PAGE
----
Don’t we wonder that in our own lives from time to time? Particularly at times of scattering, when the fabric is fraying, and the unknown opens ahead of us. Are we extras in someone else’s drama or is this our moment, the chance to speak our lines from the heart and move the great story on.
John has thought about that: “The will of the one who sent me is that I should lose nothing of all that he has given me and that I should raise it up on the last day”.
In his way of telling the story there are no extras, there are no loose threads or wasted lives: each of us is at the heart of the tale. As God sees it, each of us is the axle history turns upon. You and I, each one of us is the hero of a story that has God riveted.
April 13th, 2005
An image from this morning’s papal funeral has been haunting me all day: it’s the small, plain, rather ordinary wooden coffin in the middle of all the splendour and ceremony filling the square. Just a simple box. And around it cardinals and bishops, prime ministers and presidents, and weeping, cheering pilgrims from all over. Just a wooden box.
Gamaliel gives good advice today: wait and see. Here’s the full might of the nation’s priests and scholars, lawmakers and law enforcers—the Sanhedrin—and in their middle just a couple of scruffy Galileans. Are they worth suppressing? Wait and see, he says. Christianity then was a handful of men and women with little going for them but a boldness and a crazy vision. Just a very few, a handful. Will they survive? Wait and see.
Despite the choirs and the cameras aren’t we heading that way ourselves—at least in Europe—dwindling to a handful. Our churches echo to empty words, the culture at large cannot take us seriously, while we argue among ourselves about trivia. Will we survive?
The Jesuits in this country have a single novice. In the six months he’s been with us half a dozen of us have died. Not long before we are just a handful. Will we survive? Will we be enough? Wait and see, says Gamaliel. Not much of an encouragement!
Jesus has encouragement aplenty but the price may not appeal to us. A handful, he says, is all he needs. A couple of fish and few lumps of bread. Will it be enough? He doesn’t wait and see. He wastes it. He takes it, blesses it, breaks it and gives it all away to feed a waiting world.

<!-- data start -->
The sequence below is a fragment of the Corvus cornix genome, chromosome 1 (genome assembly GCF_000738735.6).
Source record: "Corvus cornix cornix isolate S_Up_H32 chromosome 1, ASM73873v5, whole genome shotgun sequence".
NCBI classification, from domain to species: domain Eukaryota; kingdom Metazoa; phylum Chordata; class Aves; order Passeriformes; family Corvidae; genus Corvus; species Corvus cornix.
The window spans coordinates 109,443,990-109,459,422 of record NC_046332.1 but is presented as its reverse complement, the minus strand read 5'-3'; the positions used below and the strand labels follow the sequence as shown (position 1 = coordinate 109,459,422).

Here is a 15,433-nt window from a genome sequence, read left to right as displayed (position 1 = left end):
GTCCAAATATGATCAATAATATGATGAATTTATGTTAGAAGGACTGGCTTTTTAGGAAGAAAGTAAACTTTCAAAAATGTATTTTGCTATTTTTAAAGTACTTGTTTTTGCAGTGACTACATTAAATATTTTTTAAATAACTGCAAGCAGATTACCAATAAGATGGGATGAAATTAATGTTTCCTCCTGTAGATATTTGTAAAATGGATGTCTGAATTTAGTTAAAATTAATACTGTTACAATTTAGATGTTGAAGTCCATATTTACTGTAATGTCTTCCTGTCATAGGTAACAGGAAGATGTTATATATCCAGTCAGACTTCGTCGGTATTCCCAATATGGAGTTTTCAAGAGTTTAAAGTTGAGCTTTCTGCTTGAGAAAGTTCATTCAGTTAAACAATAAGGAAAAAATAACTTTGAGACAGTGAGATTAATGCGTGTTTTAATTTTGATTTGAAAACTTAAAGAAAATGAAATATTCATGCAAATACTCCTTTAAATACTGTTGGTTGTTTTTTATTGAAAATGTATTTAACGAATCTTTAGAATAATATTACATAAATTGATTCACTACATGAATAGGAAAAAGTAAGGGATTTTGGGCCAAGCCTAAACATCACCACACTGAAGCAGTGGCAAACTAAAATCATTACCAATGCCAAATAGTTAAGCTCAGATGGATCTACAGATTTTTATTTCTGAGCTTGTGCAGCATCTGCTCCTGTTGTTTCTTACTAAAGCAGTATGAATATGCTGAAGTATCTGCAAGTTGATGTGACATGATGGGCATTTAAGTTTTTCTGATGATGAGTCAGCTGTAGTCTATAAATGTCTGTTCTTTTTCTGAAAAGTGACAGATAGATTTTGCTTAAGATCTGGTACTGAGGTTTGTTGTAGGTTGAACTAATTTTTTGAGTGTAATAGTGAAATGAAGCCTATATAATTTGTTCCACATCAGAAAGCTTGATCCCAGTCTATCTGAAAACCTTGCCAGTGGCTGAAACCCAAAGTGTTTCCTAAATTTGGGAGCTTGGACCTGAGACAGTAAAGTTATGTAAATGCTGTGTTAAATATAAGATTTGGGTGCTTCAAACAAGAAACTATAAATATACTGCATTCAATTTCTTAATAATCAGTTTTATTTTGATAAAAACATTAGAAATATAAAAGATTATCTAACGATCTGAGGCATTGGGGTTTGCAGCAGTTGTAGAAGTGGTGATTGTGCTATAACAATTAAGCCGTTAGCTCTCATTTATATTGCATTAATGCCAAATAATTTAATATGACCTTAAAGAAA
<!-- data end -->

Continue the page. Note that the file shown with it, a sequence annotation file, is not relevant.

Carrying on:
Not so many months on, he does the same, does it with his own body and blood, wastefully, in an attic room, while the Passover rages all around him. That was enough.
We only need a handful, only need to be a handful, if we are willing to throw it all away and waste it. Take it, bless it, break it, and give it away.
April 8th, 2005
It seems there are two ways for a preacher to play this gospel and in my time I’ve done both. Either doubt is a bad thing and Thomas’s a cautionary tale to make us believe blindly or doubt is good and Thomas is an image for us to imitate. The first approach is easy: John puts words into Jesus mouth – ‘Doubt no longer but believe’. The second is harder to pull off persuasively but you have that great profession of faith to work with: ‘My Lord and my God!’
Right now I’m feeling that both these miss the point. We are tricked by a name into making this story about doubt but I doubt it is. … What is it that the others believe yet Thomas will not? For me the clue is in the extra evidence Thomas demands: he doesn’t just want to see the Risen Jesus he wants to see his wounds—touch the holes made by nail and lance. I think that’s Thomas’s stumbling block—not that Jesus might be Risen but that Jesus Risen should still be wounded, still bear the mark of his failure, his shameful execution.
What does it mean for us that even resurrection cannot heal those wounds? What kind of happy ending is it if the holes in the fabric never get mended? What kind of God is it who wears such shame with pride?
I find myself torn. I love those wounds—they may be all that God and I have in common—my truest link to him, my surest unbreakable bond. But I hate them too—they seem … a flaw in things, an ugliness. I want my own wounds, my shame and shallowness gone. I want the touch of grace to make me whole and entire. I want the holes mended, the faults forgotten, the death undone.
Yet here is my Lord, my God, scarred, gashed, wounded.
I’m torn another way too. Why does Jesus only show himself to his friends? Why doesn’t he arrive in a flash of thunder on Pilate’s doorstep and teach him about truth? Why doesn’t he show Caiaphas once and for all the worth of a life? Why doesn’t he … well you can name the terms. He died, he rose, and still the rich oppress the poor, still we starve and suffer, still we murder in his name.
The fabric is still frayed, there are holes. The world is wounded like our God is wounded.
And we are given today a gift and a duty. The gift, the promise, is this: that when we put our fingers into those holes we will know and understand our God, and even ourselves. The duty? The duty is to be for the world what the Risen Christ has been for us.
April 3rd, 2005